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Distributed Object Encapsulation of Customer Information Control System Distributed Transaction Processing

IP.com Disclosure Number: IPCOM000114623D
Original Publication Date: 1995-Jan-01
Included in the Prior Art Database: 2005-Mar-29
Document File: 4 page(s) / 160K

Publishing Venue

IBM

Related People

Knapman, JM: AUTHOR

Abstract

The Object Management Group's CORBA object model provides a simple model of distributed processing in which remote processes are encapsulated as objects and appear as if they were local. IBM*'s Distributed System Object Model (DSOM) program provides this notion by creating local proxy objects that represent remote objects. The communication model thus provided is of synchronous invocation and return with the local and remote objects having continuing state as shown in Fig. 1.

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Distributed Object Encapsulation of Customer Information Control
System Distributed Transaction Processing

      The Object Management Group's CORBA object model provides a
simple model of distributed processing in which remote processes are
encapsulated as objects and appear as if they were local.  IBM*'s
Distributed System Object Model (DSOM) program provides this notion
by creating local proxy objects that represent remote objects.  The
communication model thus provided is of synchronous invocation and
return with the local and remote objects having continuing state as
shown in Fig. 1.

      An object is denoted by a box with turrets.  The turrets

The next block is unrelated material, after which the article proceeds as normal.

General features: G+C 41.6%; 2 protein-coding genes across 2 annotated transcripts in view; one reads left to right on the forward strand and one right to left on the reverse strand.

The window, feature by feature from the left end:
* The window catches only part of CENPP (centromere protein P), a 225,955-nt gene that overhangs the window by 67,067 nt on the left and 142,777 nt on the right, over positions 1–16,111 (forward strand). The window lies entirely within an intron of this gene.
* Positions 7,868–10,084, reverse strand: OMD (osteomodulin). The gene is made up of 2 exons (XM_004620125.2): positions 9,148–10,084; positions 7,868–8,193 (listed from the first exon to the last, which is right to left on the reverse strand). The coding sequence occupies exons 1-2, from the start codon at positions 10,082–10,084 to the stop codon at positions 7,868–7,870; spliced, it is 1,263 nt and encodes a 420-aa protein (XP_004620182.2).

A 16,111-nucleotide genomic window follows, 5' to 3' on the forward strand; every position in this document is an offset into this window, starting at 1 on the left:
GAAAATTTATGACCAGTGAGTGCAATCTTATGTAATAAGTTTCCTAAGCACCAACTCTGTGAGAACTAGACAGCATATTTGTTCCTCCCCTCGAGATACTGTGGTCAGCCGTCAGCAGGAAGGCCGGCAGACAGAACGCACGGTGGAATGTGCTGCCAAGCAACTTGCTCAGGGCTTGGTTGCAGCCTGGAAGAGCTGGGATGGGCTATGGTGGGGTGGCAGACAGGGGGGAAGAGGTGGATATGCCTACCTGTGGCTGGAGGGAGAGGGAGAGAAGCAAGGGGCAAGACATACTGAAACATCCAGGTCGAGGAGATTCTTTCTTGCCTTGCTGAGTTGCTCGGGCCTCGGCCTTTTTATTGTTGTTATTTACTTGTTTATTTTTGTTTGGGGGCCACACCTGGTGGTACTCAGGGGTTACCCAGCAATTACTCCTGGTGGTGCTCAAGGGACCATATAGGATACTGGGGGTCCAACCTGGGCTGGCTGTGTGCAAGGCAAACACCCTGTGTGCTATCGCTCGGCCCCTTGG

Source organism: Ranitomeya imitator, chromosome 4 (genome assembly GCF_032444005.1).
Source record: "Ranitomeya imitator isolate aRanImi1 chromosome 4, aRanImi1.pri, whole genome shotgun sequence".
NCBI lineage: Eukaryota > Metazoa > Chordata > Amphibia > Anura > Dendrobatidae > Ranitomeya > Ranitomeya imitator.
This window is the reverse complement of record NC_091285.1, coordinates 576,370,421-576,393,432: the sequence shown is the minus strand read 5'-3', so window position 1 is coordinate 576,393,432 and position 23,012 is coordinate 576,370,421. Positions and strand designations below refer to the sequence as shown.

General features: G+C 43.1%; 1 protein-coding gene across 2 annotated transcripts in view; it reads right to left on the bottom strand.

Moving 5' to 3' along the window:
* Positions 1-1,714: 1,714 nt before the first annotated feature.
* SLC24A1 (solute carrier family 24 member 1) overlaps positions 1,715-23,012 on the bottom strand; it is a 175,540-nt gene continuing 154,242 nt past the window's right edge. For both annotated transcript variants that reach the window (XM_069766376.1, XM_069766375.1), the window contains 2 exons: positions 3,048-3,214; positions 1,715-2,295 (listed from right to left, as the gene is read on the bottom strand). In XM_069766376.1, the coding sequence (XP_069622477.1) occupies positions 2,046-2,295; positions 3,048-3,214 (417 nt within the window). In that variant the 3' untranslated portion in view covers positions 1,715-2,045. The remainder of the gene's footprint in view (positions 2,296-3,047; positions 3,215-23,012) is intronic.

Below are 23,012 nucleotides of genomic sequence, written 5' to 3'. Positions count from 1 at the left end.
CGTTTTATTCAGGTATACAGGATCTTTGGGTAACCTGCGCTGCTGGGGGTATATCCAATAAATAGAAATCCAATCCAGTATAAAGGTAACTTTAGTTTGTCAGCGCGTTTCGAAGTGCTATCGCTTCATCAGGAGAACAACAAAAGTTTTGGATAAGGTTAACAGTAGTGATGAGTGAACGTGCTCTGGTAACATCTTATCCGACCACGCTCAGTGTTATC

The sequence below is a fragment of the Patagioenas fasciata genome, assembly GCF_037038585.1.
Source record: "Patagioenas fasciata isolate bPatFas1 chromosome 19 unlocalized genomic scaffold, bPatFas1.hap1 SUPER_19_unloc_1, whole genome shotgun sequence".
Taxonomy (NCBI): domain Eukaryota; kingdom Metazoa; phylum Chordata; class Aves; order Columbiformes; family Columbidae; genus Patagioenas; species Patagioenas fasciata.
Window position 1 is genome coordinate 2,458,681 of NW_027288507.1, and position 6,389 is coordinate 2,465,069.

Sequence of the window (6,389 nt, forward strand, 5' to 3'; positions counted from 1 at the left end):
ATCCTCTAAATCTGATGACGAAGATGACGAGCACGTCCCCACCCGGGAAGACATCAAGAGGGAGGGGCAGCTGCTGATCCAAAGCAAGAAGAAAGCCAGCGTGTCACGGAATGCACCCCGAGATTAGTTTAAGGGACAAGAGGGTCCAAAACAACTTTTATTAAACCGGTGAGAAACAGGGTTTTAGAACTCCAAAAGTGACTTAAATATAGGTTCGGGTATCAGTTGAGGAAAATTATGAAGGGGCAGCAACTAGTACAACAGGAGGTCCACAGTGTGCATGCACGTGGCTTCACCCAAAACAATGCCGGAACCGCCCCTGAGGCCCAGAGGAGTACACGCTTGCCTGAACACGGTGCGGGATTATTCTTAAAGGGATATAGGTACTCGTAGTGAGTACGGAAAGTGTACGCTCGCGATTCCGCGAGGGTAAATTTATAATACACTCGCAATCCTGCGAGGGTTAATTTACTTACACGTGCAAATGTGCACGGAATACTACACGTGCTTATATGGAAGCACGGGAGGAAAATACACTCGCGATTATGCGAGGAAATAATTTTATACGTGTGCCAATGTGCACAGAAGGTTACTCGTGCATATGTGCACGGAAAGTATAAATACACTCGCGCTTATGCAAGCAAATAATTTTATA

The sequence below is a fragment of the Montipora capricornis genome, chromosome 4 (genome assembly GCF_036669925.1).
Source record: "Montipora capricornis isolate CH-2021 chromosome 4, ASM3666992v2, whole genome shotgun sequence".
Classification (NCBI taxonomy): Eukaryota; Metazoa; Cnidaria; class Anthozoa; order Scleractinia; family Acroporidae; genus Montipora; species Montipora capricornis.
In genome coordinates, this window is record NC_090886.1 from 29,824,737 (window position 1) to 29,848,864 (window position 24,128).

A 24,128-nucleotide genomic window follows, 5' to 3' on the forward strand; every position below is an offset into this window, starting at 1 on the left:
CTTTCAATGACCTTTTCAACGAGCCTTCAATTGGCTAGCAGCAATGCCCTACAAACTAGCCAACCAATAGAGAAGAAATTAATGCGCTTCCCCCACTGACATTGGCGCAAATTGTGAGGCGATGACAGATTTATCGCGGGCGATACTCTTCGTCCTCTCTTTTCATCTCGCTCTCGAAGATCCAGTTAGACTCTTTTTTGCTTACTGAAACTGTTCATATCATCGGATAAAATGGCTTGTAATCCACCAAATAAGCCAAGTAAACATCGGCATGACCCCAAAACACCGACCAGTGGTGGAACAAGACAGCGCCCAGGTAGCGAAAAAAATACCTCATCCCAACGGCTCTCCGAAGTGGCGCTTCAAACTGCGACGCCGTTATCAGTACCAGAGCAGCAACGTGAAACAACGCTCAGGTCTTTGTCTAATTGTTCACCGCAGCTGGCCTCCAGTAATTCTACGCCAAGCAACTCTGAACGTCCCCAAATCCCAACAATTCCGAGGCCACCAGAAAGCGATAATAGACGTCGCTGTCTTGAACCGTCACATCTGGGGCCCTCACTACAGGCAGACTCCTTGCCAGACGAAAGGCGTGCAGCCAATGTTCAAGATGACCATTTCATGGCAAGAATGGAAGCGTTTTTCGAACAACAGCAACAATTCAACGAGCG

correspond to methods of the object, and hence comprise the object's
interface.

      A DSOM client program is expected to locate a server on which
the required object is implemented.  It is expected that the customer
or a third party will provide a repository (the implementation
repository) to help.  Programs such as IBM's CICS*, of course,
provides such services through various tables.

      The client program is presumably constructed as a number of
objects but that is not mandatory.

      DSOM builds a proxy object dynamically.  It has the same
interfaces as the remote object but interfaces to the sockets classes
and the Object Request Broker (ORB).  Hence the client program, after
the initial setup, sees the remote object as a local object.

      Marshalling and de-marshalling includes converting data types
between hardware platforms (RISC System/6000* and PS/2*) based on the
IBM SOM Interfaced Definitions Language (IDL) specifications stored
in the interface repository.  If an object is passed as a parameter,
it is converted to a remote reference so that the remote object can
invoke its methods back on the client program.  This is a form of
callback and is required to access any of the object's attributes.
Structures and simple types, however, are passed as data, which means
they are copied.

      One function of CICS, known as Distributed Transaction
Processing (DTP) based on SNA's APPC (LU 6.2), provides a somewhat
different communication model, namely half-duplex message passing
between pairs of processes, each having a continuing state.

In order to bridge between these two models, two things are required:
  1.  Converting method invocations to messages, which is the
       marshalling function providing by DSOM and is very similar to
       that needed for the COMMAREA storage in CICS Distributed
Program
       Link (DPL), another CICS function.
  2.  Providing a simple extension to the remote object model that
       allows half duplex.

      The need is for a simple, consistent extension so that a
customer gains the flexibility of being able to switch from DPL to
DTP, for example, or from a local to a distributed application with
the minimum of disruption.

      The half-duplex mode of communication impl...